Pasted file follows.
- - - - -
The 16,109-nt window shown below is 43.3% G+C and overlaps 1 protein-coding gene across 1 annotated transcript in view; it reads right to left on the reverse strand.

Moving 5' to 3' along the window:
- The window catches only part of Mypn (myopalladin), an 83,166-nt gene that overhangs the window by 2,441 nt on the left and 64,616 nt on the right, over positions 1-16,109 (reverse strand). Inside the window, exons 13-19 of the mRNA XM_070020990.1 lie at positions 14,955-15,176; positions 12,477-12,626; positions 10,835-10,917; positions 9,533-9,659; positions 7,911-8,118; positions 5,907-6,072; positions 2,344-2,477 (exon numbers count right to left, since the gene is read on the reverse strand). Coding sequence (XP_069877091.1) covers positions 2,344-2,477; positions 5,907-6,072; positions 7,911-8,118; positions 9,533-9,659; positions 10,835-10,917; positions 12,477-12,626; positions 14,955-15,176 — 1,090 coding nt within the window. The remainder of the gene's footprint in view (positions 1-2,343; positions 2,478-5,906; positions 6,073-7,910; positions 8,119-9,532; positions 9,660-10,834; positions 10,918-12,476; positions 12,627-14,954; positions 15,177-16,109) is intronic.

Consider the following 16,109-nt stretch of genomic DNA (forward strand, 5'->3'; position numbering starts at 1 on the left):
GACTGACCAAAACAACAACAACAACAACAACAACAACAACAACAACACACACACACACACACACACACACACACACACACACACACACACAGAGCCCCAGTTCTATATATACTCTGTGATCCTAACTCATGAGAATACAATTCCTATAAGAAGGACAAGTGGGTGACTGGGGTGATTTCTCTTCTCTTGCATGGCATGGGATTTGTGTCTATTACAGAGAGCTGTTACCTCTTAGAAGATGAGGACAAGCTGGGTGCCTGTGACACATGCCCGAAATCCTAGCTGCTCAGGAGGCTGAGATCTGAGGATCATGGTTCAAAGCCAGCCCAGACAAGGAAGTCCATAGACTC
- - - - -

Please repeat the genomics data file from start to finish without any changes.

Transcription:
The 16,109-nt window shown below is 43.3% G+C and overlaps 1 protein-coding gene across 1 annotated transcript in view; it reads right to left on the reverse strand.

Moving 5' to 3' along the window:
- The window catches only part of Mypn (myopalladin), an 83,166-nt gene that overhangs the window by 2,441 nt on the left and 64,616 nt on the right, over positions 1-16,109 (reverse strand). Inside the window, exons 13-19 of the mRNA XM_070020990.1 lie at positions 14,955-15,176; positions 12,477-12,626; positions 10,835-10,917; positions 9,533-9,659; positions 7,911-8,118; positions 5,907-6,072; positions 2,344-2,477 (exon numbers count right to left, since the gene is read on the reverse strand). Coding sequence (XP_069877091.1) covers positions 2,344-2,477; positions 5,907-6,072; positions 7,911-8,118; positions 9,533-9,659; positions 10,835-10,917; positions 12,477-12,626; positions 14,955-15,176 — 1,090 coding nt within the window. The remainder of the gene's footprint in view (positions 1-2,343; positions 2,478-5,906; positions 6,073-7,910; positions 8,119-9,532; positions 9,660-10,834; positions 10,918-12,476; positions 12,627-14,954; positions 15,177-16,109) is intronic.

Consider the following 16,109-nt stretch of genomic DNA (forward strand, 5'->3'; position numbering starts at 1 on the left):
GACTGACCAAAACAACAACAACAACAACAACAACAACAACAACAACACACACACACACACACACACACACACACACACACACACACACACAGAGCCCCAGTTCTATATATACTCTGTGATCCTAACTCATGAGAATACAATTCCTATAAGAAGGACAAGTGGGTGACTGGGGTGATTTCTCTTCTCTTGCATGGCATGGGATTTGTGTCTATTACAGAGAGCTGTTACCTCTTAGAAGATGAGGACAAGCTGGGTGCCTGTGACACATGCCCGAAATCCTAGCTGCTCAGGAGGCTGAGATCTGAGGATCATGGTTCAAAGCCAGCCCAGACAAGGAAGTCCATAGACTC